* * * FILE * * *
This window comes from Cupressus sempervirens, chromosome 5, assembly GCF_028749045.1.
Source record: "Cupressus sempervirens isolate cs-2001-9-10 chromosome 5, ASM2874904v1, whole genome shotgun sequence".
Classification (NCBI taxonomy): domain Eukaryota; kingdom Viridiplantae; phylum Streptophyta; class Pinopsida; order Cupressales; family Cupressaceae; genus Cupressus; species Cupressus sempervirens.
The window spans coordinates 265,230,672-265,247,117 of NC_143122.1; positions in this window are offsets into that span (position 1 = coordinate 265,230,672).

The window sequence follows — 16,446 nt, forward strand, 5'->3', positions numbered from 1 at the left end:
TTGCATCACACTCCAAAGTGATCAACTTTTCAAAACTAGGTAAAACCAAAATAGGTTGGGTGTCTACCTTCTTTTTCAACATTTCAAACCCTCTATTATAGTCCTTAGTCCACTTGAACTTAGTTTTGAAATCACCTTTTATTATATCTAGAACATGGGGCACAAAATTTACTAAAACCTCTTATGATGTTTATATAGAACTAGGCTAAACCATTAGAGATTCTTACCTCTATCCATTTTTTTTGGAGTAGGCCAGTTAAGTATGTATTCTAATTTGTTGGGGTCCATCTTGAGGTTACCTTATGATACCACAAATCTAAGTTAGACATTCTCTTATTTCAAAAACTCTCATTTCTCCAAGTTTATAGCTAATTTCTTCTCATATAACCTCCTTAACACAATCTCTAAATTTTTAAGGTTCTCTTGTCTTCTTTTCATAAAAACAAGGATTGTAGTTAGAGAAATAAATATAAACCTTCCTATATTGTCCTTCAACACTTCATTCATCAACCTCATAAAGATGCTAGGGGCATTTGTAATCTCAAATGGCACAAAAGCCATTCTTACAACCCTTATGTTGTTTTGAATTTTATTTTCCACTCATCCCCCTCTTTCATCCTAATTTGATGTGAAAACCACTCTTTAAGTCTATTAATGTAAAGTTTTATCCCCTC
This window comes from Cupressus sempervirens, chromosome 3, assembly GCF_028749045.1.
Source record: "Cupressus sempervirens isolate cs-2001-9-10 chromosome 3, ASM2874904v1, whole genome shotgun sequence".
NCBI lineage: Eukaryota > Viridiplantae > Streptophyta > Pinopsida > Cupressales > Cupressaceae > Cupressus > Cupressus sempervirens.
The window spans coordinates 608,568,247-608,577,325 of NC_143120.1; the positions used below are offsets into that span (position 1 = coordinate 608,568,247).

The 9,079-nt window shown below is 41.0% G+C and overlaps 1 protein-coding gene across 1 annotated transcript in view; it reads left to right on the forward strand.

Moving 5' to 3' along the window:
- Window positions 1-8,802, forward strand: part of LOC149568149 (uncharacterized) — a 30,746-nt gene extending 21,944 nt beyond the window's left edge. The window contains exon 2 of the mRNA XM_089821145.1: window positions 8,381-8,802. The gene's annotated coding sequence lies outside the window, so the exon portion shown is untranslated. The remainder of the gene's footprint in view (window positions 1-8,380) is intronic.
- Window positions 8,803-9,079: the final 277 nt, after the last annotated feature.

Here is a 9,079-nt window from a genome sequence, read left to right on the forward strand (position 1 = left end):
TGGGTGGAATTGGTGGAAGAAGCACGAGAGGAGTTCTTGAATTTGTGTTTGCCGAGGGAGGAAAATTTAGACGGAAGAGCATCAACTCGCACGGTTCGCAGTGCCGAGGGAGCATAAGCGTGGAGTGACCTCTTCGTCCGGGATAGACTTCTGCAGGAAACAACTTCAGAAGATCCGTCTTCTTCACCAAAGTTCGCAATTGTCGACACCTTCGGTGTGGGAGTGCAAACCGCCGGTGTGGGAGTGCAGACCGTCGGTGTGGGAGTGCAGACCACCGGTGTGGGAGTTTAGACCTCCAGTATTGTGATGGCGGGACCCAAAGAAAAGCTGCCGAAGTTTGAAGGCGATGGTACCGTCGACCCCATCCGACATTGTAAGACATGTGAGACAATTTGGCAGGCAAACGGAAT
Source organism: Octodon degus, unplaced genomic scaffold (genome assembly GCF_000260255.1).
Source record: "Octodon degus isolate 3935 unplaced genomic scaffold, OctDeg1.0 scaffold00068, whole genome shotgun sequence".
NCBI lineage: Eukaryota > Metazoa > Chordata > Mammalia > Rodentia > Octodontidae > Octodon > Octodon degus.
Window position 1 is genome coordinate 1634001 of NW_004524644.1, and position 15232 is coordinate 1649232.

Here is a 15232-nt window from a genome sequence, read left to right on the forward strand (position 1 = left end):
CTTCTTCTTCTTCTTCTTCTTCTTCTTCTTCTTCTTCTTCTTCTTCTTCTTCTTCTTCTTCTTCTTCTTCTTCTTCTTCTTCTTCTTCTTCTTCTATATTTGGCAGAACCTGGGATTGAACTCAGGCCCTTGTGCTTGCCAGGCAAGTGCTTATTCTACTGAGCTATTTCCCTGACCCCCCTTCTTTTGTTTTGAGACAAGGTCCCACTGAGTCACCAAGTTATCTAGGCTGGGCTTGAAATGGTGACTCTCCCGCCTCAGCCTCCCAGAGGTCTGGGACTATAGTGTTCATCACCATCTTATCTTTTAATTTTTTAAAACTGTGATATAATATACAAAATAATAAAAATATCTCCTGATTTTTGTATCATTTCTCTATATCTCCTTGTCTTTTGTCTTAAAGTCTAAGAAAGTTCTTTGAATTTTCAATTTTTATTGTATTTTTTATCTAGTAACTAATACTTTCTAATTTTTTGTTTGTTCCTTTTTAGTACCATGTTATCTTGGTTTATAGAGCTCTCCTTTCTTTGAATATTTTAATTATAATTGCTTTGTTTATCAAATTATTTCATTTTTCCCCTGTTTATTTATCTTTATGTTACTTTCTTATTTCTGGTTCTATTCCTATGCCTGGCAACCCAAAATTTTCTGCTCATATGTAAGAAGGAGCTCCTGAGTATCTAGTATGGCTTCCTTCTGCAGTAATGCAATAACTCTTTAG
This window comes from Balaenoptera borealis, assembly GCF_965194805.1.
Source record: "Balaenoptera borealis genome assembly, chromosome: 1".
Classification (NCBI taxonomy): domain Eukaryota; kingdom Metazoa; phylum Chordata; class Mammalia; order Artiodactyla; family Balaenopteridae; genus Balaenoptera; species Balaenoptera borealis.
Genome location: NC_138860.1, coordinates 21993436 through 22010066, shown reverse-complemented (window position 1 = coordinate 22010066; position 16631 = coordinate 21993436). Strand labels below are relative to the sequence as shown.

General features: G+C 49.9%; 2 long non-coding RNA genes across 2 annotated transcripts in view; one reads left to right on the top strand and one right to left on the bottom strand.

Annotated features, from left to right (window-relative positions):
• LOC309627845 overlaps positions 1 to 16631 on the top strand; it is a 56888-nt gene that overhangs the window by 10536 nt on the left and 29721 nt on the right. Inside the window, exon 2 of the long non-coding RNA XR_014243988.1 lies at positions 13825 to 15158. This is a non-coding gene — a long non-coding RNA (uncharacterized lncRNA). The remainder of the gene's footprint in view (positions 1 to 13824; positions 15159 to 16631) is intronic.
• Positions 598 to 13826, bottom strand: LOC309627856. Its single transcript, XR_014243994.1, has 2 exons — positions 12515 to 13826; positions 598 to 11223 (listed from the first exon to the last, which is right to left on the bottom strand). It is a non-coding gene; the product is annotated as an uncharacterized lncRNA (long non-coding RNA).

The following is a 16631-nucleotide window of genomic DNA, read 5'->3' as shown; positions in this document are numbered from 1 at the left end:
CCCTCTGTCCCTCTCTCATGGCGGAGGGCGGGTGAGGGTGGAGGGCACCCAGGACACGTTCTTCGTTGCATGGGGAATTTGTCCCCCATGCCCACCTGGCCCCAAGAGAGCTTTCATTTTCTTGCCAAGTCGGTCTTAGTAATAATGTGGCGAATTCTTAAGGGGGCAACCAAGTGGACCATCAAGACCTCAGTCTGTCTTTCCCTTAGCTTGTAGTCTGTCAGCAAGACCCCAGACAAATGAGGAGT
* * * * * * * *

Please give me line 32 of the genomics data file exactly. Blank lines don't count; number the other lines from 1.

CCCTCTGTCCCTCTCTCATGGCGGAGGGCGGGTGAGGGTGGAGGGCACCCAGGACACGTTCTTCGTTGCATGGGGAATTTGTCCCCCATGCCCACCTGGCCCCAAGAGAGCTTTCATTTTCTTGCCAAGTCGGTCTTAGTAATAATGTGGCGAATTCTTAAGGGGGCAACCAAGTGGACCATCAAGACCTCAGTCTGTCTTTCCCTTAGCTTGTAGTCTGTCAGCAAGACCCCAGACAAATGAGGAGT